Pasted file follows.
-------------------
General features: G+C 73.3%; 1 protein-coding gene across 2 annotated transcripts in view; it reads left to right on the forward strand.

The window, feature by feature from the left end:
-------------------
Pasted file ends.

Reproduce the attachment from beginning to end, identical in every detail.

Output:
General features: G+C 73.3%; 1 protein-coding gene across 2 annotated transcripts in view; it reads left to right on the forward strand.

The window, feature by feature from the left end: